Within these two months, that's a month before But sway'd, and fashion'd, by the hand of heaven. This bond expires, I do expect return Was this inserted to make interest good ?
or thrice three times the value of this bond. Or is your gold and silver, ewes and rams?
Shy. O father Abraham, what these Christians Shy. I cannot tell; I make it breed as fast :
are; But note me, signior.
Whose own hard dealings teaches them suspect Ant.
Mark you this, Bassanio, The thoughts of others! Pray you, tell me this; The devil can cite scripture for his purpose. If he should break his day, what should I gain An evil soul, producing holy witness,
By the exaction of the forfeiture ? Is like a villain with a smiling cheek;
A pound of man's flesh, taken from a man, A goodly apple rotten at the heart;
Is not so estimable, profitable neither, 0, what a goodly outside falsehood' hath! As flesh of muttons, beefs, or goats. I say, Shy. Three thousand ducats,-'is a good round To buy his favour, I extend this friendship:
If he will take it, so; if not, adieu; Three months from twelve, then let me see ine rate. And, for my love, I pray you wrong me note Ant. Well, Shylock, shall we be beholden to you? Ant. Yes, Shylock, I will seal unto this bond.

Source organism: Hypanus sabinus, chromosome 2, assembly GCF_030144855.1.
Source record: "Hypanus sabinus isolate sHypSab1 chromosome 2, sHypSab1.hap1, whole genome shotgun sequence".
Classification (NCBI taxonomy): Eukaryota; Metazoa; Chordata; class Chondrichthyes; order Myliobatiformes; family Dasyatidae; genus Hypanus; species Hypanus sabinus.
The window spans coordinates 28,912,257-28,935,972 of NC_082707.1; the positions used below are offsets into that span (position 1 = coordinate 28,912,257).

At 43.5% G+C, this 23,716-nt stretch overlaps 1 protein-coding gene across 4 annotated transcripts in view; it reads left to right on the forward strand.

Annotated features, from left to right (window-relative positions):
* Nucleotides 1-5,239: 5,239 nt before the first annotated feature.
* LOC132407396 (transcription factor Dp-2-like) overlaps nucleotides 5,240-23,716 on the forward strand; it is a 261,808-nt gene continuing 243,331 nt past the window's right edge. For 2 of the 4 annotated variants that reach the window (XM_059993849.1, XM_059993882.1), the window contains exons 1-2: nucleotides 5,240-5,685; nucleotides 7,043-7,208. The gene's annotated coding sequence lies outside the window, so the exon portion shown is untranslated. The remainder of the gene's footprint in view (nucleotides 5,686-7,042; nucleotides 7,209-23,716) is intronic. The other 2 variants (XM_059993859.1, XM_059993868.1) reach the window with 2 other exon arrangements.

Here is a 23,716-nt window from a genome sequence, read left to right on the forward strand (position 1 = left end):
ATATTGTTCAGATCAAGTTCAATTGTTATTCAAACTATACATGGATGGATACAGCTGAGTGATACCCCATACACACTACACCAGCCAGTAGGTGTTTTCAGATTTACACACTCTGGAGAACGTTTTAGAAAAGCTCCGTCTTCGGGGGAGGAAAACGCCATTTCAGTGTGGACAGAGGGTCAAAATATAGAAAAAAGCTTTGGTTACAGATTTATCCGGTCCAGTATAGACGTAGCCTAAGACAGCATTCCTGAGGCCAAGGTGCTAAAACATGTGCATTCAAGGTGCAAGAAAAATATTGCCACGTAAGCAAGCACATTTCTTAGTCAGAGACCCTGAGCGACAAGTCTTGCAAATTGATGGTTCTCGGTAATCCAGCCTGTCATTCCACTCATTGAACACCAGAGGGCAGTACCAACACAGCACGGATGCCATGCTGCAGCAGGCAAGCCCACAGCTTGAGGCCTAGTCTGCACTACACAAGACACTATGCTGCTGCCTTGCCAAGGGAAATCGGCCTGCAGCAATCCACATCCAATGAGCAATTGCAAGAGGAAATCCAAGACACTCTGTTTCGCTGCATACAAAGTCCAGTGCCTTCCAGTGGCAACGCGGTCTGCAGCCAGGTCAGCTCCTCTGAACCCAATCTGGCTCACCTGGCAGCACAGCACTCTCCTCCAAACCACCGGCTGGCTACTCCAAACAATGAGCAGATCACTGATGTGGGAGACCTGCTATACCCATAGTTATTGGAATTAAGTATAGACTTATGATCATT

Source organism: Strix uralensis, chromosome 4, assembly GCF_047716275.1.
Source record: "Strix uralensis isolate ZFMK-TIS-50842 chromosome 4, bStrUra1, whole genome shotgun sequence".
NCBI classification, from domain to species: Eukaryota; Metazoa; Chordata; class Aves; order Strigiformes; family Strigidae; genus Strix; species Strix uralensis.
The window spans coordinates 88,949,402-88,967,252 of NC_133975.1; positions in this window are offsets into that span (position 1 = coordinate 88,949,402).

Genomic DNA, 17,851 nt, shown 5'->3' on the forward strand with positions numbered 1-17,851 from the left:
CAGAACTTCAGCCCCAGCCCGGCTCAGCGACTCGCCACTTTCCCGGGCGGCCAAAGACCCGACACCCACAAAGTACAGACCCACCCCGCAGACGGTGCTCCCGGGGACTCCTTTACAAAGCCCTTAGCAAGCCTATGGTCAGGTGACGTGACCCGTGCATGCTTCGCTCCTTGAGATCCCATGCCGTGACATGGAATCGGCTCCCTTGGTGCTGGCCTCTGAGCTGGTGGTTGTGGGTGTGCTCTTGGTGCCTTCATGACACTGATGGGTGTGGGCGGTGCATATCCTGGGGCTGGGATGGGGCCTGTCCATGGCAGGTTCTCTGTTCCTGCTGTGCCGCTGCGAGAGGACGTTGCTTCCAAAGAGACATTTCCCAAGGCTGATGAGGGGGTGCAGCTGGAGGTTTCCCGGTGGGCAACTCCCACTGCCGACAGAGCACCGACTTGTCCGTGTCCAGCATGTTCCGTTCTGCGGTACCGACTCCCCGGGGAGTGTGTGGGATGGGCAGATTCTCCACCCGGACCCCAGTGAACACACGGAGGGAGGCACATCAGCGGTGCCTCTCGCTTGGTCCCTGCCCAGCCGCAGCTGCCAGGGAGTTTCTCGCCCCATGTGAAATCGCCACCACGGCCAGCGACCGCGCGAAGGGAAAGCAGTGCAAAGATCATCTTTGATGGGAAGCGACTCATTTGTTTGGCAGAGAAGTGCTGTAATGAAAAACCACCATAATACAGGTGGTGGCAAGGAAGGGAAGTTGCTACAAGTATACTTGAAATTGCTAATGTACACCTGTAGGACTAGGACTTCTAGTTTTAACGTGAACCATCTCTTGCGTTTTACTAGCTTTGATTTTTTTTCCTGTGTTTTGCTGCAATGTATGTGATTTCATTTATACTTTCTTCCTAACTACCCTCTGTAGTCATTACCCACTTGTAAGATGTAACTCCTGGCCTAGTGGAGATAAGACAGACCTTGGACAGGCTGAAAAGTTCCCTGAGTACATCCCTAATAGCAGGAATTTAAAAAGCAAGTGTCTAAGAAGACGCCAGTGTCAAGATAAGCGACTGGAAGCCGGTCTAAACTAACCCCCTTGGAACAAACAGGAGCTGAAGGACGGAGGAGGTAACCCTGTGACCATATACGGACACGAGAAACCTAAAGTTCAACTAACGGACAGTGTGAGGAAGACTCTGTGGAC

6 • Fulsome,' says Mr. Douce,'has, donbtless, the great disadvantage ; by reason whereof the Jews are same signification with the preceding epithet rank.' k out of measure wealthy in those parts.'— Thomas's His. is true that rank has sometimes the interpretation affix torye of Italye, 1561, 410. f. 77.
ed to it of rammish in old Dictionaries, but there is also 1 To catch, or have, on the hip, means to have at an another meaning of the word which may be found in entire advantage. The phrase seems to have origina- Baret's Alvearie, 1573, viz. Fruite full, ranck, battle, ted from hunting, because, when the animal pursued is Lat. fertilis. This sense would also, I think, beller ac seized upon the hip, it is finally disabled from flight. cord with fulsome, is it could be shown to be a syno
? Wants come io the heighi, which admit no longer nyme. delay.
7 Falsehood here means knavery, treachery, as truth % Hformed.
is sometimes used for honesty. 4 Young lambs just dropt, or can'd. This word is 8 Interest. usually spelt yean, but the Saxon etymology demands 9 i. e. interest, money bred from the principal. tan. It is applied particularly to ewes.
10 i. e. continue ; to abide has both the senses of hoda 5 i. e. of nature.
tation and continuance.